Well, the idea of meditation is to calm the mind that constantly wants distraction and instant entertainment, so meditation doesn’t exactly feel like a laugh a minute! But it can be a very rich and juicy experience and if you are interested in your inner world, it can be fascinating. Sometimes it can feel as dry as dust but whatever happens in your meditation from sore legs to irritation that the workmen are noisy outside, this is what you work with and be curious about. So, what does irritation feel like in the body? What am I telling myself about the noise outside and how it’s affecting me? You are practicing and learning to accept the mind in the present moment and to be curious and playful with whatever you find. Even if it does sometimes feel dull, that’s fine. Stick with it. It won’t be the same every time.
Setting a simple intention at the beginning of your meditation can help:
‘Whatever I experience in my thoughts and my body – I will simply accept it.’
Try not to make your intention a ‘target’ like ‘I will feel more peaceful and calm’ because you might not and you will feel like a ‘bad’ meditator. You are simply observing and accepting whatever your mind and body feels like in the present moment. Far from boring, this can be an exciting and fascinating journey.
I can do it in a class setting, but not on my own at home!
There is no doubt that there is something very beautiful about sitting in a room full of other like-hearted people, meditating. The energy is lovely and it can really help you to stay rooted and ‘on task’. After all, you can’t exactly get your phone out and check Facebook! There is also something powerful about making the weekly commitment to attend a class that really helps you to stay focused.
Although meditating on your own can feel very different, it’s just as rewarding and beneficial. Again, you are not looking for the ‘perfect experience’ in meditation or for it to feel exactly the same each time. You are practicing sitting with yourself just as you are without judgement. Set a regular time to practice, either first thing or as part of your bedtime routine. Find a place that is quiet and comfortable and start with five minutes and gradually increase the time and frequency.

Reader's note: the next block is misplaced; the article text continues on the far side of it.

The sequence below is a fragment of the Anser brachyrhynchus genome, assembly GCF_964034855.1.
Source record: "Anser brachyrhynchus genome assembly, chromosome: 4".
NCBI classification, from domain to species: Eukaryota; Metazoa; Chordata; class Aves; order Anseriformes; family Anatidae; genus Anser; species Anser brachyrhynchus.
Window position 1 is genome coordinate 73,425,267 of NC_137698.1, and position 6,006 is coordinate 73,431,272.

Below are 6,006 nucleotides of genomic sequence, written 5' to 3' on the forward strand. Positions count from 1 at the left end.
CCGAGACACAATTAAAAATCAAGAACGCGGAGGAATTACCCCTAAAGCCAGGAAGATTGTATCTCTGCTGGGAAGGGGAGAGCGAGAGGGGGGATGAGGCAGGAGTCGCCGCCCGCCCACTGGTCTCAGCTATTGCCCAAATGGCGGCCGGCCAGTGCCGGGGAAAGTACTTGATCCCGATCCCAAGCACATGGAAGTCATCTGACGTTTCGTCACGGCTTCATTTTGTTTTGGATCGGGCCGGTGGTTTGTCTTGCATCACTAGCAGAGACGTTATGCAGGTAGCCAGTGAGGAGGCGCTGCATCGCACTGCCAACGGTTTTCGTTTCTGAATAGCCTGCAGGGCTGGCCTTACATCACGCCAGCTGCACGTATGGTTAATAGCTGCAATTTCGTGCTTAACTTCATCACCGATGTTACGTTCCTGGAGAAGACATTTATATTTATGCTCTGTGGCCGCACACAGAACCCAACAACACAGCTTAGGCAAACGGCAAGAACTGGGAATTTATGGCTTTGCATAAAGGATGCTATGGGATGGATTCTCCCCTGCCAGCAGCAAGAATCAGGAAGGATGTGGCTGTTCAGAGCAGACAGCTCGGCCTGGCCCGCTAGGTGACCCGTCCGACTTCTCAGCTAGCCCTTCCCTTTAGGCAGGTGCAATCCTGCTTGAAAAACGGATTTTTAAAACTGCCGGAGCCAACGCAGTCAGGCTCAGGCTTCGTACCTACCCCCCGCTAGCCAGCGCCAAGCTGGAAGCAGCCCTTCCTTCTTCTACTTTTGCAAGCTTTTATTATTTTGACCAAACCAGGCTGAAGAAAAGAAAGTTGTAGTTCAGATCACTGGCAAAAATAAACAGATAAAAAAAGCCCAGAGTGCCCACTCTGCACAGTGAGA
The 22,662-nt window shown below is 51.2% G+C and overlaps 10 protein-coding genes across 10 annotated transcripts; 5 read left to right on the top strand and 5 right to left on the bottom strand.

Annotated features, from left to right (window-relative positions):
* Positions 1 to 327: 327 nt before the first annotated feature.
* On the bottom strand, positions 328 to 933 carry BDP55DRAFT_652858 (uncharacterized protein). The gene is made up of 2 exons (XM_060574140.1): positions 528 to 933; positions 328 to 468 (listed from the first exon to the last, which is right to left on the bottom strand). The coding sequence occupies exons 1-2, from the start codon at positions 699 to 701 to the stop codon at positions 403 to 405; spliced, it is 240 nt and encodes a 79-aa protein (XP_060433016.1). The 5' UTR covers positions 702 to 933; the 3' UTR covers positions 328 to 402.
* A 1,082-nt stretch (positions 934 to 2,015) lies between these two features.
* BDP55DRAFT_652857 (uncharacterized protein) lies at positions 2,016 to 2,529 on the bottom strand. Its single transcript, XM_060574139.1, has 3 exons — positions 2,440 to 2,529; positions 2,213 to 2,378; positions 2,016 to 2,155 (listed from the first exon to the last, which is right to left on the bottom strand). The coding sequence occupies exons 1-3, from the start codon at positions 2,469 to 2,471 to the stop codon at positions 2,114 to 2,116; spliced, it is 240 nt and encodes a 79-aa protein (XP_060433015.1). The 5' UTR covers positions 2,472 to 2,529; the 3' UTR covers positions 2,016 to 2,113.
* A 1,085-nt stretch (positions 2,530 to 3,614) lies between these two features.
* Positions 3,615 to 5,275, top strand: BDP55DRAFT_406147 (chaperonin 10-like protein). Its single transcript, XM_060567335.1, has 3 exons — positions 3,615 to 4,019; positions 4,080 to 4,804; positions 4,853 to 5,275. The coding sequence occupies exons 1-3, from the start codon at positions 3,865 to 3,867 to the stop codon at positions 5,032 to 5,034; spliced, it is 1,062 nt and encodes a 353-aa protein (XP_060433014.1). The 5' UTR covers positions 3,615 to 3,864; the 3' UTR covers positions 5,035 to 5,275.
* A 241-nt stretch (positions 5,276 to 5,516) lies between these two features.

Meditating on your own also gives you choice about what type of meditation you would like to try – there are guided meditations or you can choose to just sit and focus on the breath. Choose whatever feels right for however you’re feeling and what you need at the time. If you attend a class and can commit to a meditation practice on your own for three times a week over a period of eight weeks, I guarantee you will notice the difference.
Finally, resist the temptation to be a ‘crisis’ meditator – only meditating when life is difficult. Keep your meditation practice going even when you’re feeling ok. That way when the inevitable challenges arise your ‘meditation battery’ will be topped up and you will have a wealth of experience and understanding to help you through the tough times.
I hope these tips can help guide you towards a deeper commitment to a meditation practice with all the benefits that brings. So, start with small steps and keep moving forward. You’ll be so glad you did!
*If you are on anti-depressants please do not reduce them unless you have first discussed it with a medical health professional.
Kathryn runs meditation sessions both online and in-house at The Isbourne. She also offers day and weekend retreats as part of Spacious Mind Meditation. Find out more at www.isbourne.org and www.spacious-mind.co.uk